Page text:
A few weeks ago, I pledged to see all Oscar-nominated movies (at least in the categories that I cared about) before February 22, when the winners will be announced. Since that promise, I’ve seen American Sniper, Two Days and One Night, and The Judge. And today in bed with a cold, I watched Finding Vivian Meier.
I had heard about the mysterious photographer a few years ago when I saw a short film about her as part of a rare visual performance by my favorite radio show, This American Life.
But Finding Vivian Meier is a full-length documentary that delves into the life of an artist and just goes to show that people are not always who they seem to be. Filmmaker John Maloof had to do some serious detective work and go through mountains of documents in order to put together a timeline for this reclusive woman. And by documents, I mean boxes and suitcases full of receipts, newspaper clippings, negatives, and undeveloped film. A hoarder, she also kept all manner of doodads that she picked up in pawn stores and dumpsters.
The padlock she kept on the door to her room hid away not only evidence of a life spent taking photographs but also stacks of newspapers that she always meant to read. It appears she never threw anything out. After her death in 2006, the contents of her storage locker were auctioned off in pieces, which is how John Maloof discovered that first box of negatives. After he saw what he had, he tracked down as much as he could of the rest of Vivian’s belongings. By this point, he not only wanted to print her photos and get them into public view, he was also curious what kind of person could take over 100,000 photos without sharing them with the world.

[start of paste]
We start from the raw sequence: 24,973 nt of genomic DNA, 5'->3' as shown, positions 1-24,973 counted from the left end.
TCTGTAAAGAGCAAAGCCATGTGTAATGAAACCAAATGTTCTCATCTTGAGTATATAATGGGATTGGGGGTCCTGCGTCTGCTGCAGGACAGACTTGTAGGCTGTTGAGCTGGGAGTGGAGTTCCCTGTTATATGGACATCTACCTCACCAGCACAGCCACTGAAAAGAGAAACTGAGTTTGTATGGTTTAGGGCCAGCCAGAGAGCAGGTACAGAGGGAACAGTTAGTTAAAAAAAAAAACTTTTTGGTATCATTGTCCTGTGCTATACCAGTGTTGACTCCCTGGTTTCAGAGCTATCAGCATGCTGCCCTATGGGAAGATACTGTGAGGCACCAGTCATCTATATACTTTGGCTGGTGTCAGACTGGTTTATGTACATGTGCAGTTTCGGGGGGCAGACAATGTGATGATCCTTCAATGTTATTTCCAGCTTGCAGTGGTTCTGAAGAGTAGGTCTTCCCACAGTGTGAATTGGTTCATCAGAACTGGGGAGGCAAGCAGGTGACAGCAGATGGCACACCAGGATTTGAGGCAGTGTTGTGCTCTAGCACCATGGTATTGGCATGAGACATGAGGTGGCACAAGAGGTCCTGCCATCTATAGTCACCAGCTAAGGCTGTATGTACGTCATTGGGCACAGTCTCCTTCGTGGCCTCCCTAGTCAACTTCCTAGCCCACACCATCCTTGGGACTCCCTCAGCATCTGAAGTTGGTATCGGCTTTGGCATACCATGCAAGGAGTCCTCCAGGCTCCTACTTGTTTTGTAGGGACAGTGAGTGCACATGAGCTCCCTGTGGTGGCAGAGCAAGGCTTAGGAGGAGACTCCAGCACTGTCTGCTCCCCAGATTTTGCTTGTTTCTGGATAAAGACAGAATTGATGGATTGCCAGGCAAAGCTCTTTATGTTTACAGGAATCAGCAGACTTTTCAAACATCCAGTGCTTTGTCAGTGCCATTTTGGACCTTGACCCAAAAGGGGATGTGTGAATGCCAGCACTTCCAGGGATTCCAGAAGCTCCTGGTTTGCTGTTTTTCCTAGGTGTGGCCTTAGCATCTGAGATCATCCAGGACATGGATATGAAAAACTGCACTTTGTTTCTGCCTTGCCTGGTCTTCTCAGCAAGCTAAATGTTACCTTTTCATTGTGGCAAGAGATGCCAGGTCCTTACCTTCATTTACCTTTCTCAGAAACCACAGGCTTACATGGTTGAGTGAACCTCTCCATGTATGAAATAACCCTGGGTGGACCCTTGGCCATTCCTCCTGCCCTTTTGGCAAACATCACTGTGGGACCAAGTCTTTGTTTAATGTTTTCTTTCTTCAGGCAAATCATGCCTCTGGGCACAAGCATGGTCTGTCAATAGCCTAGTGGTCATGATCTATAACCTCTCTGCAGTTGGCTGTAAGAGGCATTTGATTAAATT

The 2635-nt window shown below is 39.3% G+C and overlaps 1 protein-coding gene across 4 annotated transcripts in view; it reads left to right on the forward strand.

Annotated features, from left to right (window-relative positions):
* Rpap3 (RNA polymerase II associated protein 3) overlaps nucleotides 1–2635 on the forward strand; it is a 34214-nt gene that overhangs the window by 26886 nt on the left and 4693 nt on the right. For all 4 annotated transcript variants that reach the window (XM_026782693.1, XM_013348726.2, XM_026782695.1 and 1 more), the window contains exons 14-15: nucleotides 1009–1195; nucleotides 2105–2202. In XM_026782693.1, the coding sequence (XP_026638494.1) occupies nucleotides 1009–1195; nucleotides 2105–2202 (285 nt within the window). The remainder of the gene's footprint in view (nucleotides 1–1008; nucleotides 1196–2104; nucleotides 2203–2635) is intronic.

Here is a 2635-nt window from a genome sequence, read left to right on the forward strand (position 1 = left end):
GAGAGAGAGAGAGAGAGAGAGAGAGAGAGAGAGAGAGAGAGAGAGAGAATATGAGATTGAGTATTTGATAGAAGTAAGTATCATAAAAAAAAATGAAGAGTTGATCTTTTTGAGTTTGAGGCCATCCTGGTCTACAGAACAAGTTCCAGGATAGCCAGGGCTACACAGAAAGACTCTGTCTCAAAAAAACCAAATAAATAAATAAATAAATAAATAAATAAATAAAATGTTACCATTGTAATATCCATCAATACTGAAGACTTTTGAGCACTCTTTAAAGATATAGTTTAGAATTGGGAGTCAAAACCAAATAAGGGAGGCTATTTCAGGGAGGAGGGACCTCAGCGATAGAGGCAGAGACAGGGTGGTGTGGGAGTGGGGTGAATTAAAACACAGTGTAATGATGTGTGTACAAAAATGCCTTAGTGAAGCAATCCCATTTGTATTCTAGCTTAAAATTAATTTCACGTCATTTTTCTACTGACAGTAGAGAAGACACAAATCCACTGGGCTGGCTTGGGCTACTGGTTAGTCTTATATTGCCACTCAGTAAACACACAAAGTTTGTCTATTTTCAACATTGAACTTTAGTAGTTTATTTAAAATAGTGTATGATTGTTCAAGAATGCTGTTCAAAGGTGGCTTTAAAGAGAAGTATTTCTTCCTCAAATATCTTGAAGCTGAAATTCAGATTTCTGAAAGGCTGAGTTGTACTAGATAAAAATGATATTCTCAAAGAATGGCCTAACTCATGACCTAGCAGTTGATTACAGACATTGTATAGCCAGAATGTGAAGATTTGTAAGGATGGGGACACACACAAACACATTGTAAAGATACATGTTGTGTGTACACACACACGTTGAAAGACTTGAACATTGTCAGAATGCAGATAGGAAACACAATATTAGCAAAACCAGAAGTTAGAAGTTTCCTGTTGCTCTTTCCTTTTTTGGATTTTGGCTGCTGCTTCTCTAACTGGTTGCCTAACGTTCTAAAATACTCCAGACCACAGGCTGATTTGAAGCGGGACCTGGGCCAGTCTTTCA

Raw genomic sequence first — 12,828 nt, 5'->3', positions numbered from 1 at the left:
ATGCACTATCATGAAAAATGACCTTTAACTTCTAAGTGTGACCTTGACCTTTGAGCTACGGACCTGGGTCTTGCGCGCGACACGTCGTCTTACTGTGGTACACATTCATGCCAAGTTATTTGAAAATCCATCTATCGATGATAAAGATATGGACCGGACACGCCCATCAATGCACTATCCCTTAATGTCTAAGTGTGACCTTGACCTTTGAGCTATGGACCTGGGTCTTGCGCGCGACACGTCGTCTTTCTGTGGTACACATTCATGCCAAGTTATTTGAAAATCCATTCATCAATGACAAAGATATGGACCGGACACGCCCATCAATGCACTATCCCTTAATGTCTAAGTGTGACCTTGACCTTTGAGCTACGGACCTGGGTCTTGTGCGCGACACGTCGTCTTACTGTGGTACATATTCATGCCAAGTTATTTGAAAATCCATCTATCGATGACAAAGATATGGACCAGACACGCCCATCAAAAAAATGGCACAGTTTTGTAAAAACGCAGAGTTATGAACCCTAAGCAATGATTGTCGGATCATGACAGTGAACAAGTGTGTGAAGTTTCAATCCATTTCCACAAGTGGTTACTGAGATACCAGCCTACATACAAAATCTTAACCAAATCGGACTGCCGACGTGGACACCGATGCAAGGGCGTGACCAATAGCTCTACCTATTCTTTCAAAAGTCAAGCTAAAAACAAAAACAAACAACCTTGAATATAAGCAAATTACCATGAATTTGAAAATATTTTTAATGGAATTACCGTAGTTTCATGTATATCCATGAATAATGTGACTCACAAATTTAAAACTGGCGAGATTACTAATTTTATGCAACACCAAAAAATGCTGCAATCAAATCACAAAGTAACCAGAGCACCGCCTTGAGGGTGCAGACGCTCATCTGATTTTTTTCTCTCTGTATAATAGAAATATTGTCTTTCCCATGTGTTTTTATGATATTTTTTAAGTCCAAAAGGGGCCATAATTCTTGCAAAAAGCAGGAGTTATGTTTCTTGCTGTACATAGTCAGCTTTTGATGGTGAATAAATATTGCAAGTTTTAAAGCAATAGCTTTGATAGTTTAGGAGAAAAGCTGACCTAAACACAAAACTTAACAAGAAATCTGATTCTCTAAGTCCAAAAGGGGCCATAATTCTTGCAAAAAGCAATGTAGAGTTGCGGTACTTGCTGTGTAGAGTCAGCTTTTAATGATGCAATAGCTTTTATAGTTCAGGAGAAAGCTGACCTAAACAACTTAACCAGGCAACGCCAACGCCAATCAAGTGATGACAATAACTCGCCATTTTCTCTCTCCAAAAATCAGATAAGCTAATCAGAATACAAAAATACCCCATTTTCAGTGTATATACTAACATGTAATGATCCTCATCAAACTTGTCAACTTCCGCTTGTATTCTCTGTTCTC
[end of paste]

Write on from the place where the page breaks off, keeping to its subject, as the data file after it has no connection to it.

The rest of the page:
Vivian made her living primarily as a nanny, and the film features interviews with many of her now-grown charges as well as some of her employers. And although everyone agreed that she was an extremely private person who took photographs all the time, they had different perspectives based on what little Vivian revealed to each of them.
For instance, some people were sure she was French, and one man thought she was either Austrian or from Alsace, but in reality, she was born in New York.
One woman claimed to be her friend but knew very little of her circumstances. Some of her charges had positive memories, but some of the stories they told about her as a nanny portrayed her as cruel. One woman illustrated for the camera her singular walking style, stomping loudly in what she called “army boots” and swinging her arms. Meier was called “eccentric,” “crazy,” “mean,” “very opinionated,” and “a nice lady.”
Perhaps depending on which persona she wanted to project, she alternately used variations of her name that included the more casual Viv to the formal Miss Meier, but when forced to leave a name at a shop where she wanted them to hold something for her, she left only the name V. Smith.
Recollections from a few who spent time with her point to a past of abuse, most likely at the hands of a man (or men), judging by her reactions to males and her warnings to little girls to stay clear of men because they only wanted them for sex.
But even with Maloof’s exhaustive research, we will never know exactly what shaped the secretive and enigmatic Miss Meier. She never married, had children, or sustained any lasting relationships, as far as anyone knew. Her only remaining living relative is a distant cousin who never met her.
But her legacy is her body of work, which has prompted many in the art world to declare Meier one of the greatest street photographers of the twentieth century. Hers is a fascinating story told artfully in this documentary.